Q: What is challenging about it?

A: You're out on that truck all by yourself. So, there are days when it's pretty boring; you get lonely.And we deal with a lot of angry, stressed, people.

People lash out at us, not realizing that they're in the wrong because they're not paying attention to the parking signs. At the end of the day, somebody has contracted us to remove that vehicle. They treat us like we're the bad person, that we're in the wrong.

Q: How do you handle that?

A: For many years, I've told many people that if they have a discrepancy, they could call our office and talk to our management or go back to the spot where they were parked—at the building or apartment—and talk to that manager.

Q: What are some of the more interesting things you have towed?

A: A few months back, I got a call for a dump truck on its side in Lions Bay. My truck pulled it over, with no problem. I've had to pull trucks and trailers that have got stuck in a boat launch. A couple of years back, I got called down to Cates Park; by the time we got there, with how much the water had come in, you could only see maybe the front fenders on this guy's truck.

He said he locked the doors of the truck and it was in neutral.

Another time, going south, right by the star, a car carrier full of new cars lost its load around the corner. The cars were destroyed.

Last year, a guy came around the corner from ӣƵValley Road onto the highway, and I guess his boat wasn't properly secured on his trailer. When I got there, I asked where the boat was, and he said in the bush.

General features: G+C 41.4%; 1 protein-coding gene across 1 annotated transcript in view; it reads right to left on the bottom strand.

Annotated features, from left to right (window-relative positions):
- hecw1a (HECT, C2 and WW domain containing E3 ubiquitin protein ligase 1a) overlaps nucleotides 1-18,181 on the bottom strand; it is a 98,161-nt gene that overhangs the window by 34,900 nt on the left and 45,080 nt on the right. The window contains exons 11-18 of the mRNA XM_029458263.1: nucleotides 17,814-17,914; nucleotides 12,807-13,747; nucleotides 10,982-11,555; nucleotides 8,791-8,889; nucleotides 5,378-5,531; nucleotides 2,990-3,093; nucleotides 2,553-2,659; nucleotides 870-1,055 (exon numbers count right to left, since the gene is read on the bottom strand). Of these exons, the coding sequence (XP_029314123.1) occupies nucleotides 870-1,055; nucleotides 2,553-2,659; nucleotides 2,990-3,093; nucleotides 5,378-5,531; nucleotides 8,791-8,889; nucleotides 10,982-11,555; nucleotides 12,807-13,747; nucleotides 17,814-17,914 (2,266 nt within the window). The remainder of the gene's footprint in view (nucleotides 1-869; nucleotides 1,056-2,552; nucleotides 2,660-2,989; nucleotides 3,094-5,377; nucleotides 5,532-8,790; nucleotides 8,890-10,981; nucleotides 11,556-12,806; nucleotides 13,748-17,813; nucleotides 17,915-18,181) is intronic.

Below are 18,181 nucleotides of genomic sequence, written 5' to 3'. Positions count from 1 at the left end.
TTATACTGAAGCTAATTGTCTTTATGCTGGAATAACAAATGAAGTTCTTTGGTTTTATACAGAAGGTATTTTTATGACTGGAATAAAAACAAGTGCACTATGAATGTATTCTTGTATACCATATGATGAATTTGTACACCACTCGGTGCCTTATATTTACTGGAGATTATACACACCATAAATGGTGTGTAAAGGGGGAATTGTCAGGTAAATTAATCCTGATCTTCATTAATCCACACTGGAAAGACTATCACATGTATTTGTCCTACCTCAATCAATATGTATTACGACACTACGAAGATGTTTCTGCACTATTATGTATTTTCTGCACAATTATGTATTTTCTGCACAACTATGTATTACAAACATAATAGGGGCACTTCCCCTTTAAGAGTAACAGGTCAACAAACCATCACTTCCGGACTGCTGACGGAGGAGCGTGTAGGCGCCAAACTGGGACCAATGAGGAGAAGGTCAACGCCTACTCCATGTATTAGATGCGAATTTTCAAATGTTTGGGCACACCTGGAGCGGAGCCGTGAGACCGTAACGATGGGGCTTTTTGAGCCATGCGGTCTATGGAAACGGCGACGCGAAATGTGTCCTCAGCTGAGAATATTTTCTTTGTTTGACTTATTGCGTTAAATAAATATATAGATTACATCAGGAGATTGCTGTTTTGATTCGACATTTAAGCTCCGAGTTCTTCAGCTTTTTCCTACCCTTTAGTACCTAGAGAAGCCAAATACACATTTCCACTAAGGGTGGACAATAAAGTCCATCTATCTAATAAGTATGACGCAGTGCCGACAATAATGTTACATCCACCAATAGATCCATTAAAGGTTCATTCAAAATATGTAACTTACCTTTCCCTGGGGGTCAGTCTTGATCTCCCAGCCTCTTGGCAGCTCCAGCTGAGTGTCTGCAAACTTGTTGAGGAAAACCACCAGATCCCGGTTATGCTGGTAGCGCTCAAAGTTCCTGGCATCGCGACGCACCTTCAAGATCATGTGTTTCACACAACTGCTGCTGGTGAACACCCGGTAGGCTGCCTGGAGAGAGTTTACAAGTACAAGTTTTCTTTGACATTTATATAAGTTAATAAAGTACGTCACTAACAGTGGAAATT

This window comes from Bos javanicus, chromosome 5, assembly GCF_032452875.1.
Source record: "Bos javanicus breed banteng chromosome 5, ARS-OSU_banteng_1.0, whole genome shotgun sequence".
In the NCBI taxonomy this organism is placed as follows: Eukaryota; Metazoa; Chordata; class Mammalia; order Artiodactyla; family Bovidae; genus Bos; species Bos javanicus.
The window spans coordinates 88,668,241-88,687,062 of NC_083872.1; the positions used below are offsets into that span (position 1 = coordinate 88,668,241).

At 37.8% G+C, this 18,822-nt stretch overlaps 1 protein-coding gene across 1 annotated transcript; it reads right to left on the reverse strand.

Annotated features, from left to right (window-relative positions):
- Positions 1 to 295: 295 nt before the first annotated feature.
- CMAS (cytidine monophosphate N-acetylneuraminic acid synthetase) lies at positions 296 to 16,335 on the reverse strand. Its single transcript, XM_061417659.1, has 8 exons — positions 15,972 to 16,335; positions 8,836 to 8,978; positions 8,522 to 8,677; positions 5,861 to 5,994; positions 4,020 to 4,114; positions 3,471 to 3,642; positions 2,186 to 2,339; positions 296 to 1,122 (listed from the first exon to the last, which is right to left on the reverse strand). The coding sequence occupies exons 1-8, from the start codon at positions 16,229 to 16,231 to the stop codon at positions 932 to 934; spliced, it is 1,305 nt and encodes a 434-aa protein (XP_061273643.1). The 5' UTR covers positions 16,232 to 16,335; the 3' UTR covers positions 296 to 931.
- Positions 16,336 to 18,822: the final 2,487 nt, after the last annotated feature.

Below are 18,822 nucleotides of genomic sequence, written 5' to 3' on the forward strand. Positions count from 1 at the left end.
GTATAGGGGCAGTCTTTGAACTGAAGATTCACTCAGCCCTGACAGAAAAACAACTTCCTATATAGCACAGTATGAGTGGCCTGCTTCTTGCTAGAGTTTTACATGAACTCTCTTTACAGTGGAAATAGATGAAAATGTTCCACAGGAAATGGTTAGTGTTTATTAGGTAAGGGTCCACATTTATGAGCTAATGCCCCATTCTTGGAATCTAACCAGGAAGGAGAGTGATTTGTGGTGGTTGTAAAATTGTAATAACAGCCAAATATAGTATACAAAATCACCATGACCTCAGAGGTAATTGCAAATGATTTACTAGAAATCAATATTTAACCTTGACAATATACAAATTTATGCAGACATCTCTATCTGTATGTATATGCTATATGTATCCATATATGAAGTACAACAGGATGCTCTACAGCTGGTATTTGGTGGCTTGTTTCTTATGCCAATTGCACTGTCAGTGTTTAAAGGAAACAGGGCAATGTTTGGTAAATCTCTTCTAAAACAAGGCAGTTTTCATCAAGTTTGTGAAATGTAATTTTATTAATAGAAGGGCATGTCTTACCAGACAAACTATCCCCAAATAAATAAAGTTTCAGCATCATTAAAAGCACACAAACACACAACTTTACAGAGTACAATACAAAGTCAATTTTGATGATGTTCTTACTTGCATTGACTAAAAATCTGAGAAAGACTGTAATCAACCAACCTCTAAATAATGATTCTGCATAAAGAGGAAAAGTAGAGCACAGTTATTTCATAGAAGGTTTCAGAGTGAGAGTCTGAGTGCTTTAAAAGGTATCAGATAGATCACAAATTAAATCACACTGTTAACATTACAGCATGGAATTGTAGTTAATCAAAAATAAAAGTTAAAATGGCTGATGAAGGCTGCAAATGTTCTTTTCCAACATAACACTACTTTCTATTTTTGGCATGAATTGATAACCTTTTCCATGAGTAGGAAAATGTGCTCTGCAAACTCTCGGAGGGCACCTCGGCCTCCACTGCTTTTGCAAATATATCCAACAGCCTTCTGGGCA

Q: What do you wish people knew about what you do?

A: The number one law I wish people would understand and would actually follow is to over when they see us working. We have a busy highway, everybody's always in a rush. For the 12 hours that I'm in that truck, I put my life on the line.

I've put our pylons out on the road, and people have hit them. I've had it to where they're so close to the truck that I can either jump or dive out of the way.

People seem to understand they have to watch out for first responders but we're cleaning up accidents. We have to pull cars out of the ditches for the RCMP or the fire department so they can do their jobs.

Q: You are on the road so much, what else do you see with people driving on the Sea to Sky Highway that you would like drivers to know?

A: Slow down and move over, especially as this is now motorcycle season. People need to be more aware of their surroundings. Last year, in the first week of motorcycle season, we dealt with seven motorcycle accidents between ӣƵand Furry Creek hill.

Q: Anything else you want people to know?

A: At the end of the day, we're there to provide a service. It doesn't matter if people are stressed or in a good mood. We're out there doing our job to make sure that person gets home or gets to their destination safely. We're in our trucks all day, and we're in danger zones. We all have families. So, respect us so we can go home safe, too.

About a local is a semi-regular column that celebrates interesting locals. If you have an idea for someone we should feature (and their permission), let us know at [email protected].